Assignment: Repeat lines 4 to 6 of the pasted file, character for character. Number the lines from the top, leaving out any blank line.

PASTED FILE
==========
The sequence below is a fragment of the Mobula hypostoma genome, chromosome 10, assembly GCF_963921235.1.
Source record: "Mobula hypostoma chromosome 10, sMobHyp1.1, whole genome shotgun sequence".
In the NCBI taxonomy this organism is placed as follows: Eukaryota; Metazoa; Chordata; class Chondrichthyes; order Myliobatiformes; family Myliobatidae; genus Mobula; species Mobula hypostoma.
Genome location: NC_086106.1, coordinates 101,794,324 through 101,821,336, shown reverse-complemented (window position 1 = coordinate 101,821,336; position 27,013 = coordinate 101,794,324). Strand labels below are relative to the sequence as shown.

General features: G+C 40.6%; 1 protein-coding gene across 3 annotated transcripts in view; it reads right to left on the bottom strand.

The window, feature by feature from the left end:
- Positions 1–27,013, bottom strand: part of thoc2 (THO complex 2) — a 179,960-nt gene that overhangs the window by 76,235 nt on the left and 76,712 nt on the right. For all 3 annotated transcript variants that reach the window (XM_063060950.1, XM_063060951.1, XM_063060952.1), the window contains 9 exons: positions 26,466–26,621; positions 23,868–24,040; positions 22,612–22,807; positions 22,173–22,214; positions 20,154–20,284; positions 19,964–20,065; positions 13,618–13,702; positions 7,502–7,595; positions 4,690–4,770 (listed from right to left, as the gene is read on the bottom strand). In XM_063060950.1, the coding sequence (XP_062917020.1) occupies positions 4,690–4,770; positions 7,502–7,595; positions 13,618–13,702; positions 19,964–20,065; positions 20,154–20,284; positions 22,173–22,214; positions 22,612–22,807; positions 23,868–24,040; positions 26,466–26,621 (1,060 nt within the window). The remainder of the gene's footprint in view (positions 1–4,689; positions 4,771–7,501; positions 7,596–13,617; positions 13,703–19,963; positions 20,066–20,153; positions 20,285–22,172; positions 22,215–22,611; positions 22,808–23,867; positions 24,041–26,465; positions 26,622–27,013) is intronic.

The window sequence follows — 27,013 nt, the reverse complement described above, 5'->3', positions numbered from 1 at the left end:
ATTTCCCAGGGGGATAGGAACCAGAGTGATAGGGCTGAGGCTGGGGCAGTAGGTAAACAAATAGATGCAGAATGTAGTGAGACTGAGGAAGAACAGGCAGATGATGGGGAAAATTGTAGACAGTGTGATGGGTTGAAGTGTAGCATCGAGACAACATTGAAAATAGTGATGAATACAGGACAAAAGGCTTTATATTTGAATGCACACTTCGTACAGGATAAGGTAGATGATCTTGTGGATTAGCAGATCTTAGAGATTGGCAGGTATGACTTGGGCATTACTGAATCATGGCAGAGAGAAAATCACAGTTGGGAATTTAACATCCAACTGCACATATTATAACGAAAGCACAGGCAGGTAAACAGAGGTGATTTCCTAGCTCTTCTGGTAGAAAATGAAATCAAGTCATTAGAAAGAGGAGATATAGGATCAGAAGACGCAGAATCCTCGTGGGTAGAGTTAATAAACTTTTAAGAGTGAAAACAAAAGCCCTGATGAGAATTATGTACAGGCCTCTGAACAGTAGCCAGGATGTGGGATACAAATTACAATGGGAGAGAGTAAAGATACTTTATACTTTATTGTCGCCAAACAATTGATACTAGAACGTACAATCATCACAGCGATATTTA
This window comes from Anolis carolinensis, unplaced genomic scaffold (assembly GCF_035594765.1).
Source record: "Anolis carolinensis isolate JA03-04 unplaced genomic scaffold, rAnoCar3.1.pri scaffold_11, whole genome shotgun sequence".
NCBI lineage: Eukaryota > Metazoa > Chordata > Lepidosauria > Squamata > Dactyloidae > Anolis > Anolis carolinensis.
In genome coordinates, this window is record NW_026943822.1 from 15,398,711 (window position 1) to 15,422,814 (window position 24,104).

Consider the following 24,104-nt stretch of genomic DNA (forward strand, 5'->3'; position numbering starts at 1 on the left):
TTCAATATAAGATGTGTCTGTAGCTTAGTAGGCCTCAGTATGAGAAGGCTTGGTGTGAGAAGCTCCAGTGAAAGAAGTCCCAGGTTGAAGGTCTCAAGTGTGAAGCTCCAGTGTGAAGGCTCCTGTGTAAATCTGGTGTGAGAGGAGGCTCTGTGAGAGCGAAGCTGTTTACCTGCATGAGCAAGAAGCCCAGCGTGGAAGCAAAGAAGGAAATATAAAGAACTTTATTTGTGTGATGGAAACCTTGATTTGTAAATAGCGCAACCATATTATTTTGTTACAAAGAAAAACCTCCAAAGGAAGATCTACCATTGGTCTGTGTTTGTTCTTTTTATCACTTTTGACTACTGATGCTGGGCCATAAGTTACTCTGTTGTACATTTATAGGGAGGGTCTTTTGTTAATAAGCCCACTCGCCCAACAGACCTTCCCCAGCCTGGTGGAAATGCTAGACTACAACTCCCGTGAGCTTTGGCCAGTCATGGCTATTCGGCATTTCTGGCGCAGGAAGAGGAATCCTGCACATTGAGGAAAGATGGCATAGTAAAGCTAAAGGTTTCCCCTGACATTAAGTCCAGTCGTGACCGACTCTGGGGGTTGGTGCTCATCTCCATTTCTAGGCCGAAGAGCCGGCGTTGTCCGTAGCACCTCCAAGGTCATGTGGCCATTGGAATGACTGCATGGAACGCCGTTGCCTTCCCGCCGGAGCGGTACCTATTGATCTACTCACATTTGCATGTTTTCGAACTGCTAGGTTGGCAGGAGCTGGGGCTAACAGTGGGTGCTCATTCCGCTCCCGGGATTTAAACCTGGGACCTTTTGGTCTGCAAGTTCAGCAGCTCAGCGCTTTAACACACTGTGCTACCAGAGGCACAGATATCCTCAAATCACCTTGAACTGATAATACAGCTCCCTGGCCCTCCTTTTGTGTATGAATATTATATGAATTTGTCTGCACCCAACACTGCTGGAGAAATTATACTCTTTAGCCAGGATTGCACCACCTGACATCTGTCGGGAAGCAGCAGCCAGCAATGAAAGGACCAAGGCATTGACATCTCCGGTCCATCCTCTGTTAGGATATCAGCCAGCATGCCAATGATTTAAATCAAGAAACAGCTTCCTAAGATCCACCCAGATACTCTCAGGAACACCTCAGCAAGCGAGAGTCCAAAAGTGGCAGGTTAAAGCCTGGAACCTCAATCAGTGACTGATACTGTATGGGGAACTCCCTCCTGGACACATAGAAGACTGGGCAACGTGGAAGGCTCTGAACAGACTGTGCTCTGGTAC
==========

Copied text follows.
Genome location: NC_086106.1, coordinates 101,794,324 through 101,821,336, shown reverse-complemented (window position 1 = coordinate 101,821,336; position 27,013 = coordinate 101,794,324). Strand labels below are relative to the sequence as shown.

General features: G+C 40.6%; 1 protein-coding gene across 3 annotated transcripts in view; it reads right to left on the bottom strand.

The window, feature by feature from the left end: